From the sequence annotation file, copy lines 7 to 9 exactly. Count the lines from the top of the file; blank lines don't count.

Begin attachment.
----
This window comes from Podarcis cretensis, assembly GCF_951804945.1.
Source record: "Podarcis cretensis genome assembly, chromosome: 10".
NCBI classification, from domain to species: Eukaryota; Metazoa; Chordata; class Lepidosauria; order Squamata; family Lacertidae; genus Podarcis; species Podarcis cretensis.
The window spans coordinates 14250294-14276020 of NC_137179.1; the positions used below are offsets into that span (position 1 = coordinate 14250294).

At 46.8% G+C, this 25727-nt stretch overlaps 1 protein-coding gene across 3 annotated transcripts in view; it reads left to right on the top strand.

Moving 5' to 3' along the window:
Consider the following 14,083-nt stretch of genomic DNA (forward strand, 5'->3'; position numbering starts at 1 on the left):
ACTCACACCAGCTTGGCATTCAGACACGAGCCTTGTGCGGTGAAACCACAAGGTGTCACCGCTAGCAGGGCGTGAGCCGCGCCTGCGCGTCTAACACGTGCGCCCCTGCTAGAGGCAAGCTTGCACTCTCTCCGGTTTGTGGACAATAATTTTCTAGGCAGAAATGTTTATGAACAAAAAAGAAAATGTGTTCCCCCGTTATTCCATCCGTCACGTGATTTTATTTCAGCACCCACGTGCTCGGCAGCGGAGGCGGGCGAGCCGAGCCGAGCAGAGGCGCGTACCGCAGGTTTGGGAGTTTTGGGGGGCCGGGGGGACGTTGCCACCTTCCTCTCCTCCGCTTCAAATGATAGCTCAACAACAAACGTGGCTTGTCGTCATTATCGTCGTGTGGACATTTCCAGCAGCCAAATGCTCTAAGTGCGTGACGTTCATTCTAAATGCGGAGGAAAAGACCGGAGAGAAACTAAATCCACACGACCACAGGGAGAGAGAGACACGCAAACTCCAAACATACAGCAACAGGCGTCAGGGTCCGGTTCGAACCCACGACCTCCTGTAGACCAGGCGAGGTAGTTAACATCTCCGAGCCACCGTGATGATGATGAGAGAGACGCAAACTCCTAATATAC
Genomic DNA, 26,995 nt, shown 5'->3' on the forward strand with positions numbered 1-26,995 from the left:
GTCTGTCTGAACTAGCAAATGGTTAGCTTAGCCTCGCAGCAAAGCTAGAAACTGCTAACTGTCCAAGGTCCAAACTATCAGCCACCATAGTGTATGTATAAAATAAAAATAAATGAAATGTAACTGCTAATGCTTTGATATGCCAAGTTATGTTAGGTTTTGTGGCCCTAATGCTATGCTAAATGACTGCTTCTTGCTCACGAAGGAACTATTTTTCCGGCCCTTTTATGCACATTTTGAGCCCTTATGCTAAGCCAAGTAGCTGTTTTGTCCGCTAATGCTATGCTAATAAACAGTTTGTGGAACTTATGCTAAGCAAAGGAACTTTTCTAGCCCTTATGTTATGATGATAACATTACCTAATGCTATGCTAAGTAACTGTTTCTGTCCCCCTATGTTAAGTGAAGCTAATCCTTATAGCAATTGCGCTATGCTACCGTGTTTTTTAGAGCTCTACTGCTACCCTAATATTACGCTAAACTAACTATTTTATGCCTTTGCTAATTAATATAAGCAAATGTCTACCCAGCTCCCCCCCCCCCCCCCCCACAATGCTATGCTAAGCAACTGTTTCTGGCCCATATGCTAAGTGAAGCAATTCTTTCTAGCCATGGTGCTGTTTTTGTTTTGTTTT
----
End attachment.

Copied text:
Consider the following 14,083-nt stretch of genomic DNA (forward strand, 5'->3'; position numbering starts at 1 on the left):
ACTCACACCAGCTTGGCATTCAGACACGAGCCTTGTGCGGTGAAACCACAAGGTGTCACCGCTAGCAGGGCGTGAGCCGCGCCTGCGCGTCTAACACGTGCGCCCCTGCTAGAGGCAAGCTTGCACTCTCTCCGGTTTGTGGACAATAATTTTCTAGGCAGAAATGTTTATGAACAAAAAAGAAAATGTGTTCCCCCGTTATTCCATCCGTCACGTGATTTTATTTCAGCACCCACGTGCTCGGCAGCGGAGGCGGGCGAGCCGAGCCGAGCAGAGGCGCGTACCGCAGGTTTGGGAGTTTTGGGGGGCCGGGGGGACGTTGCCACCTTCCTCTCCTCCGCTTCAAATGATAGCTCAACAACAAACGTGGCTTGTCGTCATTATCGTCGTGTGGACATTTCCAGCAGCCAAATGCTCTAAGTGCGTGACGTTCATTCTAAATGCGGAGGAAAAGACCGGAGAGAAACTAAATCCACACGACCACAGGGAGAGAGAGACACGCAAACTCCAAACATACAGCAACAGGCGTCAGGGTCCGGTTCGAACCCACGACCTCCTGTAGACCAGGCGAGGTAGTTAACATCTCCGAGCCACCGTGATGATGATGAGAGAGACGCAAACTCCTAATATAC
Genomic DNA, 26,995 nt, shown 5'->3' on the forward strand with positions numbered 1-26,995 from the left: